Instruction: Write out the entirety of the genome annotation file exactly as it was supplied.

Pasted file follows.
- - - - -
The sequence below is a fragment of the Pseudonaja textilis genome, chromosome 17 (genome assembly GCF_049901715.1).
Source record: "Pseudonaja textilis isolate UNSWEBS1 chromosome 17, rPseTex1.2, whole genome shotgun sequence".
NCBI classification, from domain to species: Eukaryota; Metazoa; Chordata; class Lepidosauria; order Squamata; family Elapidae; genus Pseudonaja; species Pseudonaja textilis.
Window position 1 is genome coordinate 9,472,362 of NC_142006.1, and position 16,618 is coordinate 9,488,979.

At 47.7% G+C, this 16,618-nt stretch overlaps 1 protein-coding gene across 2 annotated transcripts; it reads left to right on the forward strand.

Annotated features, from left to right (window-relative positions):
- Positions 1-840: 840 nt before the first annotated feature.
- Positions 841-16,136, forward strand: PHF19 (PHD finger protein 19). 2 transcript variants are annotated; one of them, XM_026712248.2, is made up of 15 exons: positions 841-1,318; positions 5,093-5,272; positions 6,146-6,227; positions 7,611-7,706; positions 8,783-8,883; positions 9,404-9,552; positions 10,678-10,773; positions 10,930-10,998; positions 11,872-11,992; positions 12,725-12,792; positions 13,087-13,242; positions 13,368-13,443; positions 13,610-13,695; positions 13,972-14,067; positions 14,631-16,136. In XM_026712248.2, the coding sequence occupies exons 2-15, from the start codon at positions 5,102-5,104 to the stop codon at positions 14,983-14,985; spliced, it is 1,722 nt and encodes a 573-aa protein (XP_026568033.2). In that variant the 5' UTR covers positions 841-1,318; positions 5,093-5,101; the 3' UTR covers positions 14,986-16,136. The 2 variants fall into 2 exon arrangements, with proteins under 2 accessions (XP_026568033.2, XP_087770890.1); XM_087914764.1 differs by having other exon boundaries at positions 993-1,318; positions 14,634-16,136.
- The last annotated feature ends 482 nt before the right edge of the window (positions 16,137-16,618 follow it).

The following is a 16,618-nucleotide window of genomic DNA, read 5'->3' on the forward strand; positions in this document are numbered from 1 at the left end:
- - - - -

The sequence below is a fragment of the Pseudonaja textilis genome, chromosome 17 (genome assembly GCF_049901715.1).
Source record: "Pseudonaja textilis isolate UNSWEBS1 chromosome 17, rPseTex1.2, whole genome shotgun sequence".
NCBI classification, from domain to species: Eukaryota; Metazoa; Chordata; class Lepidosauria; order Squamata; family Elapidae; genus Pseudonaja; species Pseudonaja textilis.
Window position 1 is genome coordinate 9,472,362 of NC_142006.1, and position 16,618 is coordinate 9,488,979.

At 47.7% G+C, this 16,618-nt stretch overlaps 1 protein-coding gene across 2 annotated transcripts; it reads left to right on the forward strand.

Annotated features, from left to right (window-relative positions):
- Positions 1-840: 840 nt before the first annotated feature.
- Positions 841-16,136, forward strand: PHF19 (PHD finger protein 19). 2 transcript variants are annotated; one of them, XM_026712248.2, is made up of 15 exons: positions 841-1,318; positions 5,093-5,272; positions 6,146-6,227; positions 7,611-7,706; positions 8,783-8,883; positions 9,404-9,552; positions 10,678-10,773; positions 10,930-10,998; positions 11,872-11,992; positions 12,725-12,792; positions 13,087-13,242; positions 13,368-13,443; positions 13,610-13,695; positions 13,972-14,067; positions 14,631-16,136. In XM_026712248.2, the coding sequence occupies exons 2-15, from the start codon at positions 5,102-5,104 to the stop codon at positions 14,983-14,985; spliced, it is 1,722 nt and encodes a 573-aa protein (XP_026568033.2). In that variant the 5' UTR covers positions 841-1,318; positions 5,093-5,101; the 3' UTR covers positions 14,986-16,136. The 2 variants fall into 2 exon arrangements, with proteins under 2 accessions (XP_026568033.2, XP_087770890.1); XM_087914764.1 differs by having other exon boundaries at positions 993-1,318; positions 14,634-16,136.
- The last annotated feature ends 482 nt before the right edge of the window (positions 16,137-16,618 follow it).

The following is a 16,618-nucleotide window of genomic DNA, read 5'->3' on the forward strand; positions in this document are numbered from 1 at the left end: